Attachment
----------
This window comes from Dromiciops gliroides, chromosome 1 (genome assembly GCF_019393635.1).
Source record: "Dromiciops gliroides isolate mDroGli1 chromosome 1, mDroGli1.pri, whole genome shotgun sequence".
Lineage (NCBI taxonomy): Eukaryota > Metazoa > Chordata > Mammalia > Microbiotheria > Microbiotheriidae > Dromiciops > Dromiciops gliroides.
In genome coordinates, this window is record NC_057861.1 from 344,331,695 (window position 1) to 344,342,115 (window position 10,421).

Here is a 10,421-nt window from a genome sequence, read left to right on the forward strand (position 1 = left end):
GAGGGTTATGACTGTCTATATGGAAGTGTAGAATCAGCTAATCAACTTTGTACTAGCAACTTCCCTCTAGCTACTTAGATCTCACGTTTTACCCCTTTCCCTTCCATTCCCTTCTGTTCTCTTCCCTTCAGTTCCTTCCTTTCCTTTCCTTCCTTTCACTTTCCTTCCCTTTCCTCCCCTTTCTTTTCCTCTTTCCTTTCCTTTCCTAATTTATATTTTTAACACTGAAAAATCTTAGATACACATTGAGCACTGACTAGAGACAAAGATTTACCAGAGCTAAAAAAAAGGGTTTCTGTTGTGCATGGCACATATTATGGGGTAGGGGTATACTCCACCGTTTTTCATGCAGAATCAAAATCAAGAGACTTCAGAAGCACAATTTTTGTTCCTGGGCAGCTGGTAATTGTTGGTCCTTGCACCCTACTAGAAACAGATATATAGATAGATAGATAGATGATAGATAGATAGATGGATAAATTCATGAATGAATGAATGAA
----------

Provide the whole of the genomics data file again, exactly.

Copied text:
This window comes from Dromiciops gliroides, chromosome 1 (genome assembly GCF_019393635.1).
Source record: "Dromiciops gliroides isolate mDroGli1 chromosome 1, mDroGli1.pri, whole genome shotgun sequence".
Lineage (NCBI taxonomy): Eukaryota > Metazoa > Chordata > Mammalia > Microbiotheria > Microbiotheriidae > Dromiciops > Dromiciops gliroides.
In genome coordinates, this window is record NC_057861.1 from 344,331,695 (window position 1) to 344,342,115 (window position 10,421).

Here is a 10,421-nt window from a genome sequence, read left to right on the forward strand (position 1 = left end):
GAGGGTTATGACTGTCTATATGGAAGTGTAGAATCAGCTAATCAACTTTGTACTAGCAACTTCCCTCTAGCTACTTAGATCTCACGTTTTACCCCTTTCCCTTCCATTCCCTTCTGTTCTCTTCCCTTCAGTTCCTTCCTTTCCTTTCCTTCCTTTCACTTTCCTTCCCTTTCCTCCCCTTTCTTTTCCTCTTTCCTTTCCTTTCCTAATTTATATTTTTAACACTGAAAAATCTTAGATACACATTGAGCACTGACTAGAGACAAAGATTTACCAGAGCTAAAAAAAAGGGTTTCTGTTGTGCATGGCACATATTATGGGGTAGGGGTATACTCCACCGTTTTTCATGCAGAATCAAAATCAAGAGACTTCAGAAGCACAATTTTTGTTCCTGGGCAGCTGGTAATTGTTGGTCCTTGCACCCTACTAGAAACAGATATATAGATAGATAGATAGATGATAGATAGATAGATGGATAAATTCATGAATGAATGAATGAA